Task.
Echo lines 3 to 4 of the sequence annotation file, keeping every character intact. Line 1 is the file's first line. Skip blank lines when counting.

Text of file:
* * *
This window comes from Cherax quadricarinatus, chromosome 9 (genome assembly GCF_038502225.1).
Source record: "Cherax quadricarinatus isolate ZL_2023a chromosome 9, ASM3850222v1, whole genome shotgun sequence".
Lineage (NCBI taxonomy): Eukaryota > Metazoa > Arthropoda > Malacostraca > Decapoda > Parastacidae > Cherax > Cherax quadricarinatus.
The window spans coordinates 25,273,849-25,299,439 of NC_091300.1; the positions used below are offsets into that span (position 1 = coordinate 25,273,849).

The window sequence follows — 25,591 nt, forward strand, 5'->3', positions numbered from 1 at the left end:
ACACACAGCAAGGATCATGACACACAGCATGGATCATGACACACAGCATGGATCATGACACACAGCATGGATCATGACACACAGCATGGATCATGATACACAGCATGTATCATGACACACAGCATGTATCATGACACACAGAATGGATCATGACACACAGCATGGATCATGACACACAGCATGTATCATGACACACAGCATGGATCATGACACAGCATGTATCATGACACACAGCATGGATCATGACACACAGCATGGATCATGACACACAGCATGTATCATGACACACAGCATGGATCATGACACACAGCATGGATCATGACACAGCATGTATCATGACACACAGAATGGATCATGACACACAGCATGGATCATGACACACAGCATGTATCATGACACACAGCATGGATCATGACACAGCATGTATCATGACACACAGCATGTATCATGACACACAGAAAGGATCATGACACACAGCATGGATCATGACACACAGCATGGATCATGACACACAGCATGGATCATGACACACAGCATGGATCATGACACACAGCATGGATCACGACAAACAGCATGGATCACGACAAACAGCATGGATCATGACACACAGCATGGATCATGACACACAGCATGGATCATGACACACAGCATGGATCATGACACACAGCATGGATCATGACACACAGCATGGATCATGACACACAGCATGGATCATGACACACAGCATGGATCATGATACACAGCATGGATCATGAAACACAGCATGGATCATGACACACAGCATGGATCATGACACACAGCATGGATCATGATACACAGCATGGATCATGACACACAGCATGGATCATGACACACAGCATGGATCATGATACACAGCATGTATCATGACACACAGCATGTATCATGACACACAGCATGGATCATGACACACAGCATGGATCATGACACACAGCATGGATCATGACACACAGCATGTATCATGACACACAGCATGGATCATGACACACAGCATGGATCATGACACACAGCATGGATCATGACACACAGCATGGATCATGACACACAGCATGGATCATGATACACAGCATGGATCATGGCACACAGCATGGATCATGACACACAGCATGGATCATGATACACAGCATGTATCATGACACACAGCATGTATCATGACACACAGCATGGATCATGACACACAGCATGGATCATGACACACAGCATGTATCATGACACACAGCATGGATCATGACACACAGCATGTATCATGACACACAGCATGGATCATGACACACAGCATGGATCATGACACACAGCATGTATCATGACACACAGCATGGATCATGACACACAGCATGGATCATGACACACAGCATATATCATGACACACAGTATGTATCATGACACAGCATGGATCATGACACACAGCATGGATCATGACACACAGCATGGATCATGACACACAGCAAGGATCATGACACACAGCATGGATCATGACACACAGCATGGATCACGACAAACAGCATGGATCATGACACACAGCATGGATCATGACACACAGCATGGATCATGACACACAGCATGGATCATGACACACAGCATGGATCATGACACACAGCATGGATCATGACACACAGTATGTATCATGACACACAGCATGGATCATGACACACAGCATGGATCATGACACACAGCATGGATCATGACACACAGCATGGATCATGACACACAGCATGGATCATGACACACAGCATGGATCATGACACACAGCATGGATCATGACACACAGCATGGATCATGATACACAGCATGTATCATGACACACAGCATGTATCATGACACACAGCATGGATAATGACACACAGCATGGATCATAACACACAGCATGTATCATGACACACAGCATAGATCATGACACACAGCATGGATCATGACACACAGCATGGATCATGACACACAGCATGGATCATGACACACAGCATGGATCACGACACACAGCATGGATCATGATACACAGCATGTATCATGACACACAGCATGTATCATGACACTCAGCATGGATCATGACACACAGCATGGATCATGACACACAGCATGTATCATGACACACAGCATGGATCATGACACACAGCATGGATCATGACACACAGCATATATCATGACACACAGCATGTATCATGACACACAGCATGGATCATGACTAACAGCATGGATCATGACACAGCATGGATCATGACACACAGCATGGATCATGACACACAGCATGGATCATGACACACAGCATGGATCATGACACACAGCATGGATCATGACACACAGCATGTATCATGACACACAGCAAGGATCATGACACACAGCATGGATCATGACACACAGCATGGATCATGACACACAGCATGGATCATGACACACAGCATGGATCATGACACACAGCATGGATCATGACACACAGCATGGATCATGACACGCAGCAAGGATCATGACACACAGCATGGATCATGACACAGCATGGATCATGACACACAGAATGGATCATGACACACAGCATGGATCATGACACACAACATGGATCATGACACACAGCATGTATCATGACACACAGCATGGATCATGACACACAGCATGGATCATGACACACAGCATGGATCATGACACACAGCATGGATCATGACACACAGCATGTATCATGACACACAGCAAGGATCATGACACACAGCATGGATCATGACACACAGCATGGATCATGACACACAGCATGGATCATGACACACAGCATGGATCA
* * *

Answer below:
Lineage (NCBI taxonomy): Eukaryota > Metazoa > Arthropoda > Malacostraca > Decapoda > Parastacidae > Cherax > Cherax quadricarinatus.
The window spans coordinates 25,273,849-25,299,439 of NC_091300.1; the positions used below are offsets into that span (position 1 = coordinate 25,273,849).